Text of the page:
In Law Finance Group v. Key (2021 WL 3240276), the Second Appellate District, Division Two, held that the time to move to vacate an arbitration award is jurisdictional and may not be extended by stipulation or principles of waiver and estoppel.

Sarah Plott Key (Key) borrowed $2.4 million from Law Finance Group (LFG) to help finance a probate action against her sister in which Key contended that her sister exercised undue influence over their mother in orchestrating changes to the mother’s trust. Key prevailed in the probate action, winning a right to sell one third of their parents’ estate. Although Key repaid the principal borrowed from LFG, she refused to pay interest, claiming that the terms of the note violated the California Financing Law at Finance Code §22000 et seq.

LFG demanded arbitration under the loan agreement, which proceeded before a panel of three arbitrators. The arbitrators found that some of the loan terms were invalid but otherwise found the loan agreement to be enforceable. The panel awarded LFG nearly $800,000 in interest plus attorneys’ fees and costs. The panel subsequently issued a modified award, reducing the costs that were awarded.

Less than two weeks after the modified award was served, LFG timely petitioned the superior court to confirm the award. Due to a §170.6 challenge of the assigned judge and attempts to set a briefing schedule, several months elapsed before counsel finally agreed to a briefing schedule. The briefing schedule included an agreement that Key would file her petition 130 days after the modified award was served. She made the same arguments opposing LFG’s motion to confirm the award as she did in her petition to vacate. She argued that the arbitrators exceeded their authority by finding that the loan from LFG was a consumer loan but nevertheless improperly enforced it rather than declaring it void. The superior court agreed with Key and vacated the award.

LFG appealed on both substantive and procedural grounds; however, only the procedural grounds were addressed on appeal because Key’s requests to vacate the arbitration award was untimely.


Code of Civil Procedure §1288 requires that a petition to vacate an arbitration award must be filed and served not later than 100 days after service of the award. §1288.2 imposes the same deadline on a response to a petition to confirm an arbitration award when the response requests that the award be vacated, that is, regardless of whether or not the request to vacate the award is by way of petition or by way of opposition to confirm an arbitration award, the request to vacate must be made within 100 days of service of the award.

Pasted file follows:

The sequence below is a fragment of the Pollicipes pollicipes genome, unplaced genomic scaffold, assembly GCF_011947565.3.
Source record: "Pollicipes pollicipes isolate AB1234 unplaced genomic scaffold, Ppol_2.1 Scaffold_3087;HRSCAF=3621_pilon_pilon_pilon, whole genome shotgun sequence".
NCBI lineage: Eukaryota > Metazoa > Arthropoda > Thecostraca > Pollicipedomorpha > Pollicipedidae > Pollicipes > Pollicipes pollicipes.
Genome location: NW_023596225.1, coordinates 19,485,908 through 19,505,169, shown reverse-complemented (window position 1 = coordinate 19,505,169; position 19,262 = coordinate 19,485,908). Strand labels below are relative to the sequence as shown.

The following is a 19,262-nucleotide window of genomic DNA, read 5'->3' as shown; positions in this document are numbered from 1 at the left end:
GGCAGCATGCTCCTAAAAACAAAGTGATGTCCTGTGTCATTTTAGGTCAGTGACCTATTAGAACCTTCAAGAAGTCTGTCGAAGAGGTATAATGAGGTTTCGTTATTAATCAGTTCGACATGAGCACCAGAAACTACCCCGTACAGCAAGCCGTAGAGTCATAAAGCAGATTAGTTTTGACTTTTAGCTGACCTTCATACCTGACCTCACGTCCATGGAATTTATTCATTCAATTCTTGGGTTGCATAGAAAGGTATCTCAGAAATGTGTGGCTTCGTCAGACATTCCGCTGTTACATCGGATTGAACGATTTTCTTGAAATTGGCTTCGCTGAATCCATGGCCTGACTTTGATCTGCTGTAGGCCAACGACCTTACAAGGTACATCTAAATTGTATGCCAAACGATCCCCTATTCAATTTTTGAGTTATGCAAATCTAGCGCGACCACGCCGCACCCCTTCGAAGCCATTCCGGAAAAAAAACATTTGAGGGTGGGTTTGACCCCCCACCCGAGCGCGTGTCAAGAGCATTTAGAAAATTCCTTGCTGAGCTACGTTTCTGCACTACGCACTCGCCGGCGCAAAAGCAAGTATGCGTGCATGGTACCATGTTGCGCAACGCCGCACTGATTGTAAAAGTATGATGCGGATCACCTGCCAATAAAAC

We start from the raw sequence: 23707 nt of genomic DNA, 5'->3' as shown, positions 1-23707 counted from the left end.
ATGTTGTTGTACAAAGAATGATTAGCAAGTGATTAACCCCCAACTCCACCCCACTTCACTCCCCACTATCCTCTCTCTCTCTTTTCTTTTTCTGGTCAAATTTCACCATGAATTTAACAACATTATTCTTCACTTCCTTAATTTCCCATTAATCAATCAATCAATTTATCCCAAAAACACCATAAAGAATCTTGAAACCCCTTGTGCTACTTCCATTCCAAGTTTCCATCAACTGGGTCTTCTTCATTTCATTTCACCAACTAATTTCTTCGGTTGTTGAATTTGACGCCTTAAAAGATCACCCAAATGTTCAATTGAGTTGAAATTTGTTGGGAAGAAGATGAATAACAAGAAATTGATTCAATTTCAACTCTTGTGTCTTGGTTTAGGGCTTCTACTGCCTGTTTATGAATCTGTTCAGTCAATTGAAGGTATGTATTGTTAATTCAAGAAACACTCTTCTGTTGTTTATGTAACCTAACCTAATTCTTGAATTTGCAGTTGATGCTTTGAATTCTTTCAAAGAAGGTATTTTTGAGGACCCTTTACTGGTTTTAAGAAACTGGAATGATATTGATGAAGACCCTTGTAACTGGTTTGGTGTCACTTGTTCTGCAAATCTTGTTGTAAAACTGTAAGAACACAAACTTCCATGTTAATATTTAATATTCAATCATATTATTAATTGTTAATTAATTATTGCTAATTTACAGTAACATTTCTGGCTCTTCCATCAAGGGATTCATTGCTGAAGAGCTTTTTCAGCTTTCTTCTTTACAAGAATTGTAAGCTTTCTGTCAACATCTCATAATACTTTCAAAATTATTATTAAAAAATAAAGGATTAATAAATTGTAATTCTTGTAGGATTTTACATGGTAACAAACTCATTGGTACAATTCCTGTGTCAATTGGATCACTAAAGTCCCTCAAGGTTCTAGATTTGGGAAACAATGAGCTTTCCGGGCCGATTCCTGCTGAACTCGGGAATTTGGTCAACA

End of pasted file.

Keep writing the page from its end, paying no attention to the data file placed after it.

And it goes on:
In reversing the trial court, the court of appeal held that these deadlines are jurisdictional. (Santa Monica College Faculty Assn. v. Santa Monica Community College Dist. (2015) 243 Cal.App.4th 538, 544–545; Douglass v. Serenivision, Inc. (2018) 20 Cal.App.5th 376, 384–385.)

Key argued that principles of waiver and estoppel applied to extend the time due to having been misled due to the agreed-upon briefing schedule. The court rejected this argument because neither §1288 nor §1288.2 permits extension of the 100-day deadline through agreement of the parties. The court even notes that these sections appear in the Code of Civil Procedure under a section entitled “Limitations of Time,” establishing a clear and certain 100-day deadline for any request to vacate an arbitration award. The fact that §1290.6 allows the parties to extend the time to serve and file a response may not be utilized to extend the 100-day deadline to request that the award be vacated.

Even if relief were being sought by way of §473 due to attorney mistake, cases have held that attorney mistake cannot be relied upon to avoid a jurisdictional statute of limitations. (Santa Monica, supra, 243 Cal.App.4th at 545.)

The reasoning behind this is that a petition to vacate or correct an arbitration award typically requires factual determinations, so a 100-day time-frame ensures that the evidence is fresh and witnesses are available. Absent a challenge, there may be no need for judicial intervention. The award is treated as a contract (§1287.6) allowing the prevailing party a substantially longer period to obtain satisfaction of the award before seeing court intervention. It is similar to the four-year statute of limitations for breach of contract (§337(1)). In the event of satisfaction, judicial relief will not be necessary, conserving court resources. If it’s not, the prevailing party may convert it into an enforceable judgment by way of a simple petition to confirm. (§§1287.4, 1288.)


Jurisdictional limits such as these are clear and may not be waived by agreement of the parties and/or counsel. Careful attention should be paid to such jurisdictional limitations because even a meritorious position may fall by the wayside when the court loses jurisdiction to rule in that party’s favor.